Because he was so quiet I never saw the real dog – who has a full repertoire of gimmicks to get attention! You’d think butter wouldn’t melt to look at him! He will scratch persistently at the door to have it opened but may not then go through, he has a sequence starting with grunts that lead up to barking at the man to get the attention he wants, he won’t let the lady talk on her mobile and he steals then runs off with things – all for the chase, then won’t give them up.

He is quite comical in a way – look at how he sits!

Bentley is two years old, and until the end of last year had the ‘back up’ of an older dog who has now died. His British Bulldogproblems, mostly to do with feeling unsafe, particularly outside the house, seem to have become a lot worse since then.

He is ambiguous about walks. When the harness is produced he runs away to his bed, but once it’s on he seems happy to go out. The further they walk away from the quiet area in which they live however the more anxious he gets, pulling and panting, and getting very noisy when he sees another dog.

They usually route leads beside busy roads or to a local park, which is very popular and noisy with children, people and dogs. Only when they get back near to home again does Bentley calm down a bit.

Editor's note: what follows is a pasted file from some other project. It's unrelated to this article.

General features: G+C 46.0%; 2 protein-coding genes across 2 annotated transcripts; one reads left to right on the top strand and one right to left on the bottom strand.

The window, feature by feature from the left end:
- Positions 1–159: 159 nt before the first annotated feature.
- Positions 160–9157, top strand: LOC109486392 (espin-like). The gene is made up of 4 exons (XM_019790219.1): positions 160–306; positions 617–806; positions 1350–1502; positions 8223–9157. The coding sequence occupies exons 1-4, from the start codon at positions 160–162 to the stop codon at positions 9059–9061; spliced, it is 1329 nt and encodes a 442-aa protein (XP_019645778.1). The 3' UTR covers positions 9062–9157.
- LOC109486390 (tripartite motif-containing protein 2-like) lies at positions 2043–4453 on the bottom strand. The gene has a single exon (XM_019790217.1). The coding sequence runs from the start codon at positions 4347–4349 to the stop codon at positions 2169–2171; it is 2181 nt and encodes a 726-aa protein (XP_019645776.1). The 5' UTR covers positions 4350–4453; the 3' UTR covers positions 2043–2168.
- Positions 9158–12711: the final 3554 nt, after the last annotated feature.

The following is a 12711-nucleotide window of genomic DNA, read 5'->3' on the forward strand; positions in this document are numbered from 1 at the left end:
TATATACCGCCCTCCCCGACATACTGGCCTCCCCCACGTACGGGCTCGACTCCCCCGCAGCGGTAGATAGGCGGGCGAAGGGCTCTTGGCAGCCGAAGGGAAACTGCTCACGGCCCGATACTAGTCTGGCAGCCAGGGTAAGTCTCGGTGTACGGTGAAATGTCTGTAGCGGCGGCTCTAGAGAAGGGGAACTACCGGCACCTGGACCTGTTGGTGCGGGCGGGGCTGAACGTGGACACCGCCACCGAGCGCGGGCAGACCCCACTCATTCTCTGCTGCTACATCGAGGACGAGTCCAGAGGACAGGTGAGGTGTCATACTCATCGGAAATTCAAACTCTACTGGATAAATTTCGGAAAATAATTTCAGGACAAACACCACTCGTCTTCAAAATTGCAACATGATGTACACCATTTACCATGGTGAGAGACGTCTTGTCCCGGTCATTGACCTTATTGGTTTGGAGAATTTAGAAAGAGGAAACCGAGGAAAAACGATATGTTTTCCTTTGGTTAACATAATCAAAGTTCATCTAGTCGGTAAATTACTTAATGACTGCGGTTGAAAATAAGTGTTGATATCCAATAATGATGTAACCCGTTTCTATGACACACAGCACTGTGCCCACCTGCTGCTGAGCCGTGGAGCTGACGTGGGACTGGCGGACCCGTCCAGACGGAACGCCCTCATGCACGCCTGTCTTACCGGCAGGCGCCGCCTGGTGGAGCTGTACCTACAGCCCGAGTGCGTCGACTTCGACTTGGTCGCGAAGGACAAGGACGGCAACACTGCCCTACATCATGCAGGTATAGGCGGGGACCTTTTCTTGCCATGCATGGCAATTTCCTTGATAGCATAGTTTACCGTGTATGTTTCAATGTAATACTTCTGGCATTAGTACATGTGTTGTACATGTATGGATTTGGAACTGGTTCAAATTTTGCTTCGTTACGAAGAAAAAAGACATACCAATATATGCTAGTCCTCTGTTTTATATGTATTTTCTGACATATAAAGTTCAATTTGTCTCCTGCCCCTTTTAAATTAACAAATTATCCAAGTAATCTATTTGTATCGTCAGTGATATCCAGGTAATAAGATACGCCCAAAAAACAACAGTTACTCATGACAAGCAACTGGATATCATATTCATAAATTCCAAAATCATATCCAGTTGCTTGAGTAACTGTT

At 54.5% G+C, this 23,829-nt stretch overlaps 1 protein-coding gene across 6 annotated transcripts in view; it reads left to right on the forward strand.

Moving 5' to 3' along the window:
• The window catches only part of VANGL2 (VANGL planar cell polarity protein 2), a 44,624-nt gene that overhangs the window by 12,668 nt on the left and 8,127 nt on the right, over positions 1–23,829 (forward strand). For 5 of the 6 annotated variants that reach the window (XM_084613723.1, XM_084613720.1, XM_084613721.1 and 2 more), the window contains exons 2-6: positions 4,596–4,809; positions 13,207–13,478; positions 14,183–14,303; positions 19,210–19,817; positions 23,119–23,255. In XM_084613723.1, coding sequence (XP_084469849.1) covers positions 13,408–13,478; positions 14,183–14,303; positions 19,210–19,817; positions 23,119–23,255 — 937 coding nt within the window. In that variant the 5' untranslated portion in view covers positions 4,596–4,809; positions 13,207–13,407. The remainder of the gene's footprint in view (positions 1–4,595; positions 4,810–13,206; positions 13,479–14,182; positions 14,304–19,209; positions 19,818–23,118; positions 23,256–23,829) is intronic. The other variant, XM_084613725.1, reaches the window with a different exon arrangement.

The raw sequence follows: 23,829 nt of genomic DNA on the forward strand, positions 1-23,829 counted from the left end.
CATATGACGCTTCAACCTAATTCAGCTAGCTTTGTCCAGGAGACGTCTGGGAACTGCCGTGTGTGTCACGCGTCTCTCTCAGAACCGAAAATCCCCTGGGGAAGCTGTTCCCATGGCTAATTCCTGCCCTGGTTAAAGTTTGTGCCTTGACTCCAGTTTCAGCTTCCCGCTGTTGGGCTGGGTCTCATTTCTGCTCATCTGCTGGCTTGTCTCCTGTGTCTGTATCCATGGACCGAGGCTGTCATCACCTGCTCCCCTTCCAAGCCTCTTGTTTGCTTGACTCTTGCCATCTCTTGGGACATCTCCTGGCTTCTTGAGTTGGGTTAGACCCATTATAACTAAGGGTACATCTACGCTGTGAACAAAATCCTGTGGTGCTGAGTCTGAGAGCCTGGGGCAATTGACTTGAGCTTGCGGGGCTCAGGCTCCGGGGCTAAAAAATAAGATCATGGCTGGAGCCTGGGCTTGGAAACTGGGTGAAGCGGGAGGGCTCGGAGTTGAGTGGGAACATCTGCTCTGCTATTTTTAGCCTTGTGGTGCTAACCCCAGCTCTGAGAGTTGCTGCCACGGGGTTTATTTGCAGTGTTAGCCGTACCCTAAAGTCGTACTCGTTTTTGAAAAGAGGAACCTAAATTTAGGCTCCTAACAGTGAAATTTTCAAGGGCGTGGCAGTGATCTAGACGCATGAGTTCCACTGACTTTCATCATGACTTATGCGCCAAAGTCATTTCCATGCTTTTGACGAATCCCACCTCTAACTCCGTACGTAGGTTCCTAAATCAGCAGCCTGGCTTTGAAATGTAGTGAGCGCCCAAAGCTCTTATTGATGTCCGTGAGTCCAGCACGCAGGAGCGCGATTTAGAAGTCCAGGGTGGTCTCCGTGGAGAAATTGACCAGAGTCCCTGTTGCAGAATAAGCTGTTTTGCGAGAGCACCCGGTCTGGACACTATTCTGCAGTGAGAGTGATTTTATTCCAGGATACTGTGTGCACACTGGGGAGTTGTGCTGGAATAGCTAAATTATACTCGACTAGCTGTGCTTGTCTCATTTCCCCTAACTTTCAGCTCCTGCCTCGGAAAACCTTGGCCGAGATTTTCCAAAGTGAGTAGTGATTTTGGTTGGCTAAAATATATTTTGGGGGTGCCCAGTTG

Both humans and dog arrive back home more stressed than when they started out – certainly not what walks are designed for.

Added to all that, even in the park, fields or woods he is still held on the shortish lead which must be very frustrating for him. They dare not let him off as sometimes it is hard to read his intentions towards other dogs. Because he has a tiny, twisty tail that doesn’t give out the usual signals and a face that whilst looking amazingly cute to us, maybe be difficult for another dog to decipher, he himself may be unwittingly inviting negative responses.

Just as with the two black dogs I went to last week, we will separate the currently stressful pavement walking from the countryside walking so that he can slowly be desensitised to traffic whilst also getting healthy stimulation and exercise. They can pop him in the car and take him to the fields.